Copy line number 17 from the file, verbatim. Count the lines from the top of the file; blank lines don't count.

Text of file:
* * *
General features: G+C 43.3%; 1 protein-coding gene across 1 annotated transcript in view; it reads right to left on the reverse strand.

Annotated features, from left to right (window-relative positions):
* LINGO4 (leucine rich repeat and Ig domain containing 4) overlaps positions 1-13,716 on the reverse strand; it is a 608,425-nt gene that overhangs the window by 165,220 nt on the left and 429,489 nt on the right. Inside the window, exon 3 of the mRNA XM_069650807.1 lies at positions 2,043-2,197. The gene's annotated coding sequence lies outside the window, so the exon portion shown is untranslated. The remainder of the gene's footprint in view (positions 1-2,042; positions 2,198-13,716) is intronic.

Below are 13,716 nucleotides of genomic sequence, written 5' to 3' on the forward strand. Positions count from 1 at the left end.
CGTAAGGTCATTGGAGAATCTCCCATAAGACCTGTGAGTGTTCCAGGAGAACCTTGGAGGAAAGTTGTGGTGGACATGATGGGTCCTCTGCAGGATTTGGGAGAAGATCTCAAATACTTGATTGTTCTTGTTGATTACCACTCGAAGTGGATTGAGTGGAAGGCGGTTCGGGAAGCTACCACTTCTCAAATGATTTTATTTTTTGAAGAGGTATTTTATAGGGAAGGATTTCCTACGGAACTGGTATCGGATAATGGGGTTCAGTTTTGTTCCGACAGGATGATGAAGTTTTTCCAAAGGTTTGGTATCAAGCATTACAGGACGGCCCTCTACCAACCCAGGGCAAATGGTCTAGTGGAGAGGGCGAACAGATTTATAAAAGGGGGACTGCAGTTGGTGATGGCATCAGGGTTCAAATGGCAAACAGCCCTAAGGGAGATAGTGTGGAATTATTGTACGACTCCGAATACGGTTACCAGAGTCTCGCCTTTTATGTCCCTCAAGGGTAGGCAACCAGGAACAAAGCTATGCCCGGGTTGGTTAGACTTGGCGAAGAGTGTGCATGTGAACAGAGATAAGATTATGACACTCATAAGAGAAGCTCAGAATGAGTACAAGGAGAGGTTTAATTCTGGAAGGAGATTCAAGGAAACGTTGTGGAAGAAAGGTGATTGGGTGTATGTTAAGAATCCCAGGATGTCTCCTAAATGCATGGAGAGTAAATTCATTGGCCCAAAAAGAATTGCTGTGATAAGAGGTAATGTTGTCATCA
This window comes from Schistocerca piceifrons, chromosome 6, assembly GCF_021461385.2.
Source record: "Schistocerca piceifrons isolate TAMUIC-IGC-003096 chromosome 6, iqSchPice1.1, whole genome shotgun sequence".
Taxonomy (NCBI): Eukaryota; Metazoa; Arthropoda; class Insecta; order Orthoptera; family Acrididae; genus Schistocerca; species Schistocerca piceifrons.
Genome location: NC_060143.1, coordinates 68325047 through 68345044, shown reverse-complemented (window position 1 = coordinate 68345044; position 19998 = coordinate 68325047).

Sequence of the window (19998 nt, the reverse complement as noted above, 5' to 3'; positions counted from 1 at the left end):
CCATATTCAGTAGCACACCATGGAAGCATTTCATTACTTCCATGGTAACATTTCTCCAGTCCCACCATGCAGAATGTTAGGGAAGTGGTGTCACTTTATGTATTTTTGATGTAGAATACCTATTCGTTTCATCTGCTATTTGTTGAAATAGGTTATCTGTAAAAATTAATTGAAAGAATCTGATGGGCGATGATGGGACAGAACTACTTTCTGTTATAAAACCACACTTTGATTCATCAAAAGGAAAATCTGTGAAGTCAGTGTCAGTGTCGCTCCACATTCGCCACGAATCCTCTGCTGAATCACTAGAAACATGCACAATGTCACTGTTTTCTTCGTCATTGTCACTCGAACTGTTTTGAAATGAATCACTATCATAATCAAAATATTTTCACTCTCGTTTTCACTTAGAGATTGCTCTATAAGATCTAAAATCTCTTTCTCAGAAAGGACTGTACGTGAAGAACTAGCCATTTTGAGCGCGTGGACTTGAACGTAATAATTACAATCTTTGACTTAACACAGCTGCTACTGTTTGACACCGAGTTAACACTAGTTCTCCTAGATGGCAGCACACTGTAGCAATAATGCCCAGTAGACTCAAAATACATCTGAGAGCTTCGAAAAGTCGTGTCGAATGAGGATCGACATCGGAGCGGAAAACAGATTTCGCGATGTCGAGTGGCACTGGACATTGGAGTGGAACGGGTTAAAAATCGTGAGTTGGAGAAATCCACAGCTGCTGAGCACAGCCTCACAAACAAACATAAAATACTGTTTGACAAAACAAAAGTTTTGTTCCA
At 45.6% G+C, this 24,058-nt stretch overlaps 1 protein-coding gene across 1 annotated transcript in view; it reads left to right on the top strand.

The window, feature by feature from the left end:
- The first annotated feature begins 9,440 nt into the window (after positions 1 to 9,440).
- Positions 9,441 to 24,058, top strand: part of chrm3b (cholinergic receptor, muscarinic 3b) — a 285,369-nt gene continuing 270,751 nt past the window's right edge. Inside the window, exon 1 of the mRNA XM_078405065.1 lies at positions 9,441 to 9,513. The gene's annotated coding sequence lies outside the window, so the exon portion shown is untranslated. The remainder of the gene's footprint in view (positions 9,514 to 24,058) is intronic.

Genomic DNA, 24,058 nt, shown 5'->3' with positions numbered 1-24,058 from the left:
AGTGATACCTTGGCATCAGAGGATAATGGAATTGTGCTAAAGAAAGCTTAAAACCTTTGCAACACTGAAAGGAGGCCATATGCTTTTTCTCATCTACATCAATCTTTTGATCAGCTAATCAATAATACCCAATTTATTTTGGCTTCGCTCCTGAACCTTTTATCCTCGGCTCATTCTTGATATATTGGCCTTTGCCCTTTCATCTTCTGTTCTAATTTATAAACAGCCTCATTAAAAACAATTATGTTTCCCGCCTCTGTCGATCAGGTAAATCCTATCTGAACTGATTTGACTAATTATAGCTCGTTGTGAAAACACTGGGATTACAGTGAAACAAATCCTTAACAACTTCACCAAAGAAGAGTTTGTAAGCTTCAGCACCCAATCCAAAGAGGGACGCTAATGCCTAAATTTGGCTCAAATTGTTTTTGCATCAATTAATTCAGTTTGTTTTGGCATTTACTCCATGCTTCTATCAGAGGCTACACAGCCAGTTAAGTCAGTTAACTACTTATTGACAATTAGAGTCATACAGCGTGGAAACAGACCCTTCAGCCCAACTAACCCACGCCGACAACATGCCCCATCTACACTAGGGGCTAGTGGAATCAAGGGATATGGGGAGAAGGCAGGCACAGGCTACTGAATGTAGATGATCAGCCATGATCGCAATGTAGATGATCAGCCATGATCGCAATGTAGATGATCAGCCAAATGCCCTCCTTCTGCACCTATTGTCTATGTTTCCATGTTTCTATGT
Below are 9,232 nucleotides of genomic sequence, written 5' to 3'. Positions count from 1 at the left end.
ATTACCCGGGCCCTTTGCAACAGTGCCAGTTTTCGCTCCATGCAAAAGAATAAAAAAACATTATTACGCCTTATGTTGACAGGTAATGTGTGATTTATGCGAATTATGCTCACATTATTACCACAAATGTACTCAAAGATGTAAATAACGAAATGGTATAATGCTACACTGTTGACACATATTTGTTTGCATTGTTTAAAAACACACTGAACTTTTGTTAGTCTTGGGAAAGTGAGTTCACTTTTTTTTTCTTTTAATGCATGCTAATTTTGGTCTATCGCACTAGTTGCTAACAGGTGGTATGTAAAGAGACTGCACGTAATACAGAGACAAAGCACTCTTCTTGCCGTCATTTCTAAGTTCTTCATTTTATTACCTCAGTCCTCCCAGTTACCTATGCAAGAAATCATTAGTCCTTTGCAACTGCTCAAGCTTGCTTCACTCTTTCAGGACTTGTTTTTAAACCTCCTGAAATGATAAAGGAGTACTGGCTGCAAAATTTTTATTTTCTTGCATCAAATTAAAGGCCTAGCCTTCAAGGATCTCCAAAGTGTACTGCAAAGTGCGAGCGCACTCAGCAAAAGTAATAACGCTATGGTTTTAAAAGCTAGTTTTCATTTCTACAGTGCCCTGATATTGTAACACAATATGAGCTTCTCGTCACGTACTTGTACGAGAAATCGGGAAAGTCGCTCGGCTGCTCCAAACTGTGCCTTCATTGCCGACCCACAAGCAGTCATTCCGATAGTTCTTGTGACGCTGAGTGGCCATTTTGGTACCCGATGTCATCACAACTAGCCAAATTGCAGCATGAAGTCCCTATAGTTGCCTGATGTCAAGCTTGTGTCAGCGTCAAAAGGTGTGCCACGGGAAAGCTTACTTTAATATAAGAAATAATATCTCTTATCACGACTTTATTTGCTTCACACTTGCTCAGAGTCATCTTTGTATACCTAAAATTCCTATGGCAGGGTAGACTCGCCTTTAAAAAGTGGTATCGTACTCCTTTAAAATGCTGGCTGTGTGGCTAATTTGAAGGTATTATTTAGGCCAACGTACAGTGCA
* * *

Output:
AGTGATACCTTGGCATCAGAGGATAATGGAATTGTGCTAAAGAAAGCTTAAAACCTTTGCAACACTGAAAGGAGGCCATATGCTTTTTCTCATCTACATCAATCTTTTGATCAGCTAATCAATAATACCCAATTTATTTTGGCTTCGCTCCTGAACCTTTTATCCTCGGCTCATTCTTGATATATTGGCCTTTGCCCTTTCATCTTCTGTTCTAATTTATAAACAGCCTCATTAAAAACAATTATGTTTCCCGCCTCTGTCGATCAGGTAAATCCTATCTGAACTGATTTGACTAATTATAGCTCGTTGTGAAAACACTGGGATTACAGTGAAACAAATCCTTAACAACTTCACCAAAGAAGAGTTTGTAAGCTTCAGCACCCAATCCAAAGAGGGACGCTAATGCCTAAATTTGGCTCAAATTGTTTTTGCATCAATTAATTCAGTTTGTTTTGGCATTTACTCCATGCTTCTATCAGAGGCTACACAGCCAGTTAAGTCAGTTAACTACTTATTGACAATTAGAGTCATACAGCGTGGAAACAGACCCTTCAGCCCAACTAACCCACGCCGACAACATGCCCCATCTACACTAGGGGCTAGTGGAATCAAGGGATATGGGGAGAAGGCAGGCACAGGCTACTGAATGTAGATGATCAGCCATGATCGCAATGTAGATGATCAGCCATGATCGCAATGTAGATGATCAGCCAAATGCCCTCCTTCTGCACCTATTGTCTATGTTTCCATGTTTCTATGT